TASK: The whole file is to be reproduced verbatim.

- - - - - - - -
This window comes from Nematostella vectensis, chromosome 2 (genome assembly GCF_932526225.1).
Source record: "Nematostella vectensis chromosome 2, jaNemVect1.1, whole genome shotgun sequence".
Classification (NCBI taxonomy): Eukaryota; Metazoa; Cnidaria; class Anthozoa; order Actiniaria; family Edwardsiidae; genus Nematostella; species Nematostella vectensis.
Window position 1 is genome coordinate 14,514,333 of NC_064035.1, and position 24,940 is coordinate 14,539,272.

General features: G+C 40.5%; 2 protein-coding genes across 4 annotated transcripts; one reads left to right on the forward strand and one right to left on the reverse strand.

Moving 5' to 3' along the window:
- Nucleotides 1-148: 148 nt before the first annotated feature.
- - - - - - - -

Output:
This window comes from Nematostella vectensis, chromosome 2 (genome assembly GCF_932526225.1).
Source record: "Nematostella vectensis chromosome 2, jaNemVect1.1, whole genome shotgun sequence".
Classification (NCBI taxonomy): Eukaryota; Metazoa; Cnidaria; class Anthozoa; order Actiniaria; family Edwardsiidae; genus Nematostella; species Nematostella vectensis.
Window position 1 is genome coordinate 14,514,333 of NC_064035.1, and position 24,940 is coordinate 14,539,272.

General features: G+C 40.5%; 2 protein-coding genes across 4 annotated transcripts; one reads left to right on the forward strand and one right to left on the reverse strand.

Moving 5' to 3' along the window:
- Nucleotides 1-148: 148 nt before the first annotated feature.